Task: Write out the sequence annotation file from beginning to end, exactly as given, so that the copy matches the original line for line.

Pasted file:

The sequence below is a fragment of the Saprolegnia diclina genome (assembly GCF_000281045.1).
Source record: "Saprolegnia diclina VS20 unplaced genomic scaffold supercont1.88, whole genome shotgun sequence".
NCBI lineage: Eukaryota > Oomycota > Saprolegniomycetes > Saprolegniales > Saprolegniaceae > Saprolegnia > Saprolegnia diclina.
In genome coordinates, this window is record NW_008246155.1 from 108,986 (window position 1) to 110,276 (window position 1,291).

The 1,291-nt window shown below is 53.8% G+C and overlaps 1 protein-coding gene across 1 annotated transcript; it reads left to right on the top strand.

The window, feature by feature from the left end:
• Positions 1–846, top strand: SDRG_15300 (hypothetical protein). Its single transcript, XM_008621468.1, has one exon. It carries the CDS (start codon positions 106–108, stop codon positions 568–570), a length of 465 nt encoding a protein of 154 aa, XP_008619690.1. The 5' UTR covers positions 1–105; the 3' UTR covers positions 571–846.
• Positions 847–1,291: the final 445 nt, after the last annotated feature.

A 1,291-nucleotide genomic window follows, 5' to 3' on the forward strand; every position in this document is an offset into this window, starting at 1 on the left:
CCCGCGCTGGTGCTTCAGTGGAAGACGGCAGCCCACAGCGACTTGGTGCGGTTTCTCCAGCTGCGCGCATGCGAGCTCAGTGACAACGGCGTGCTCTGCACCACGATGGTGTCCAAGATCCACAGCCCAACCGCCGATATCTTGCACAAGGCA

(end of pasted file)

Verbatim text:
The sequence below is a fragment of the Saprolegnia diclina genome (assembly GCF_000281045.1).
Source record: "Saprolegnia diclina VS20 unplaced genomic scaffold supercont1.88, whole genome shotgun sequence".
NCBI lineage: Eukaryota > Oomycota > Saprolegniomycetes > Saprolegniales > Saprolegniaceae > Saprolegnia > Saprolegnia diclina.
In genome coordinates, this window is record NW_008246155.1 from 108,986 (window position 1) to 110,276 (window position 1,291).

The 1,291-nt window shown below is 53.8% G+C and overlaps 1 protein-coding gene across 1 annotated transcript; it reads left to right on the top strand.

The window, feature by feature from the left end:
• Positions 1–846, top strand: SDRG_15300 (hypothetical protein). Its single transcript, XM_008621468.1, has one exon. It carries the CDS (start codon positions 106–108, stop codon positions 568–570), a length of 465 nt encoding a protein of 154 aa, XP_008619690.1. The 5' UTR covers positions 1–105; the 3' UTR covers positions 571–846.
• Positions 847–1,291: the final 445 nt, after the last annotated feature.

A 1,291-nucleotide genomic window follows, 5' to 3' on the forward strand; every position in this document is an offset into this window, starting at 1 on the left:
CCCGCGCTGGTGCTTCAGTGGAAGACGGCAGCCCACAGCGACTTGGTGCGGTTTCTCCAGCTGCGCGCATGCGAGCTCAGTGACAACGGCGTGCTCTGCACCACGATGGTGTCCAAGATCCACAGCCCAACCGCCGATATCTTGCACAAGGCA